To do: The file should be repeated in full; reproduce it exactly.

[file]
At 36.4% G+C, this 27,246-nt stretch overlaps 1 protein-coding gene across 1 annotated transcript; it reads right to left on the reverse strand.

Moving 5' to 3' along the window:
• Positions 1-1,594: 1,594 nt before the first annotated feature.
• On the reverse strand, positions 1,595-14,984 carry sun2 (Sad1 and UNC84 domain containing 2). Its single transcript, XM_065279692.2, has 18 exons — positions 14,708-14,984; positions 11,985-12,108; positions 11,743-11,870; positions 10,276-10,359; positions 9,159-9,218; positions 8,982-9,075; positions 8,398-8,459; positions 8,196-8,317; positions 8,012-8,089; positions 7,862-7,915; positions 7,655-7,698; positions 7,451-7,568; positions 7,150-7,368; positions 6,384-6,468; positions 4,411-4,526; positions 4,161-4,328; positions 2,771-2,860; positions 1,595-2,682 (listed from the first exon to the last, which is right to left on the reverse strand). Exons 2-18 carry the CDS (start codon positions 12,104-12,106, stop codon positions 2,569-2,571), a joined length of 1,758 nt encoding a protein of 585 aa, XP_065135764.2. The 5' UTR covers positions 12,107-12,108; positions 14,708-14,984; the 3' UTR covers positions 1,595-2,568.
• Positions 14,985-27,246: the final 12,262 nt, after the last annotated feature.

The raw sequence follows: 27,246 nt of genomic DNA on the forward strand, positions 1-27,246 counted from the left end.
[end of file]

At 36.4% G+C, this 27,246-nt stretch overlaps 1 protein-coding gene across 1 annotated transcript; it reads right to left on the reverse strand.

Moving 5' to 3' along the window:
• Positions 1-1,594: 1,594 nt before the first annotated feature.
• On the reverse strand, positions 1,595-14,984 carry sun2 (Sad1 and UNC84 domain containing 2). Its single transcript, XM_065279692.2, has 18 exons — positions 14,708-14,984; positions 11,985-12,108; positions 11,743-11,870; positions 10,276-10,359; positions 9,159-9,218; positions 8,982-9,075; positions 8,398-8,459; positions 8,196-8,317; positions 8,012-8,089; positions 7,862-7,915; positions 7,655-7,698; positions 7,451-7,568; positions 7,150-7,368; positions 6,384-6,468; positions 4,411-4,526; positions 4,161-4,328; positions 2,771-2,860; positions 1,595-2,682 (listed from the first exon to the last, which is right to left on the reverse strand). Exons 2-18 carry the CDS (start codon positions 12,104-12,106, stop codon positions 2,569-2,571), a joined length of 1,758 nt encoding a protein of 585 aa, XP_065135764.2. The 5' UTR covers positions 12,107-12,108; positions 14,708-14,984; the 3' UTR covers positions 1,595-2,568.
• Positions 14,985-27,246: the final 12,262 nt, after the last annotated feature.

The raw sequence follows: 27,246 nt of genomic DNA on the forward strand, positions 1-27,246 counted from the left end.